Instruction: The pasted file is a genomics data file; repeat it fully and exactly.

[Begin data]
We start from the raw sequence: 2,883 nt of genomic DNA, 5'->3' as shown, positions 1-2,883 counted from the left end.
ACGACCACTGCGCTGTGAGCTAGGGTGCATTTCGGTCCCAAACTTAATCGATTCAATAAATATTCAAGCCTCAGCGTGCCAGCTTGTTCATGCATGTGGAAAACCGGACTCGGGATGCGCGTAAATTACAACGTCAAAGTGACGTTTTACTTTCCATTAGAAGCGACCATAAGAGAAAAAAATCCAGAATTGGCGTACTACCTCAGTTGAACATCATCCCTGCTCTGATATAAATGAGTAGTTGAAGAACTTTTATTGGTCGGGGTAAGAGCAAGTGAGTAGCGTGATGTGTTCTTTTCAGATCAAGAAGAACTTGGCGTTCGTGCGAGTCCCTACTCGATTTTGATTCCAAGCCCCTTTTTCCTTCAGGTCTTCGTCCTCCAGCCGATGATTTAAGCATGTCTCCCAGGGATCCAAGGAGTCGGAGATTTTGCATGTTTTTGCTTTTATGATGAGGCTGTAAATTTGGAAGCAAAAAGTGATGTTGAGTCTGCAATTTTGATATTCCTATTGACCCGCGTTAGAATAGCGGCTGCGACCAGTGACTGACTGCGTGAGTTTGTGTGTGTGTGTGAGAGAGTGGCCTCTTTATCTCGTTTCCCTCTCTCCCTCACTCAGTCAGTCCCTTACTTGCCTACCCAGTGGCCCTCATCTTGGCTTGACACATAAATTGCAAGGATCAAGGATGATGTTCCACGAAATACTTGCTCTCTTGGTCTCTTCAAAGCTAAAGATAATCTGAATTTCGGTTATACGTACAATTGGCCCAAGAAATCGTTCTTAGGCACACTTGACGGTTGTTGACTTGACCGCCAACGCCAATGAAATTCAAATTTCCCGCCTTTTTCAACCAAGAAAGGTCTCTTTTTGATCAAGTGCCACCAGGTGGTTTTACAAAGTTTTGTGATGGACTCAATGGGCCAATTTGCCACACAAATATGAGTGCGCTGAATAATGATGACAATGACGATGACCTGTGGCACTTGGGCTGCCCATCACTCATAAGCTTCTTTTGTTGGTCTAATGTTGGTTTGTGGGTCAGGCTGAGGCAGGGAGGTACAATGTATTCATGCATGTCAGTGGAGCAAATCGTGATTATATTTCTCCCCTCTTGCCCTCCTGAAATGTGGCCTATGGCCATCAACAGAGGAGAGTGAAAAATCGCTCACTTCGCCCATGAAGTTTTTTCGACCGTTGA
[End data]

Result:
We start from the raw sequence: 2,883 nt of genomic DNA, 5'->3' as shown, positions 1-2,883 counted from the left end.
ACGACCACTGCGCTGTGAGCTAGGGTGCATTTCGGTCCCAAACTTAATCGATTCAATAAATATTCAAGCCTCAGCGTGCCAGCTTGTTCATGCATGTGGAAAACCGGACTCGGGATGCGCGTAAATTACAACGTCAAAGTGACGTTTTACTTTCCATTAGAAGCGACCATAAGAGAAAAAAATCCAGAATTGGCGTACTACCTCAGTTGAACATCATCCCTGCTCTGATATAAATGAGTAGTTGAAGAACTTTTATTGGTCGGGGTAAGAGCAAGTGAGTAGCGTGATGTGTTCTTTTCAGATCAAGAAGAACTTGGCGTTCGTGCGAGTCCCTACTCGATTTTGATTCCAAGCCCCTTTTTCCTTCAGGTCTTCGTCCTCCAGCCGATGATTTAAGCATGTCTCCCAGGGATCCAAGGAGTCGGAGATTTTGCATGTTTTTGCTTTTATGATGAGGCTGTAAATTTGGAAGCAAAAAGTGATGTTGAGTCTGCAATTTTGATATTCCTATTGACCCGCGTTAGAATAGCGGCTGCGACCAGTGACTGACTGCGTGAGTTTGTGTGTGTGTGTGAGAGAGTGGCCTCTTTATCTCGTTTCCCTCTCTCCCTCACTCAGTCAGTCCCTTACTTGCCTACCCAGTGGCCCTCATCTTGGCTTGACACATAAATTGCAAGGATCAAGGATGATGTTCCACGAAATACTTGCTCTCTTGGTCTCTTCAAAGCTAAAGATAATCTGAATTTCGGTTATACGTACAATTGGCCCAAGAAATCGTTCTTAGGCACACTTGACGGTTGTTGACTTGACCGCCAACGCCAATGAAATTCAAATTTCCCGCCTTTTTCAACCAAGAAAGGTCTCTTTTTGATCAAGTGCCACCAGGTGGTTTTACAAAGTTTTGTGATGGACTCAATGGGCCAATTTGCCACACAAATATGAGTGCGCTGAATAATGATGACAATGACGATGACCTGTGGCACTTGGGCTGCCCATCACTCATAAGCTTCTTTTGTTGGTCTAATGTTGGTTTGTGGGTCAGGCTGAGGCAGGGAGGTACAATGTATTCATGCATGTCAGTGGAGCAAATCGTGATTATATTTCTCCCCTCTTGCCCTCCTGAAATGTGGCCTATGGCCATCAACAGAGGAGAGTGAAAAATCGCTCACTTCGCCCATGAAGTTTTTTCGACCGTTGA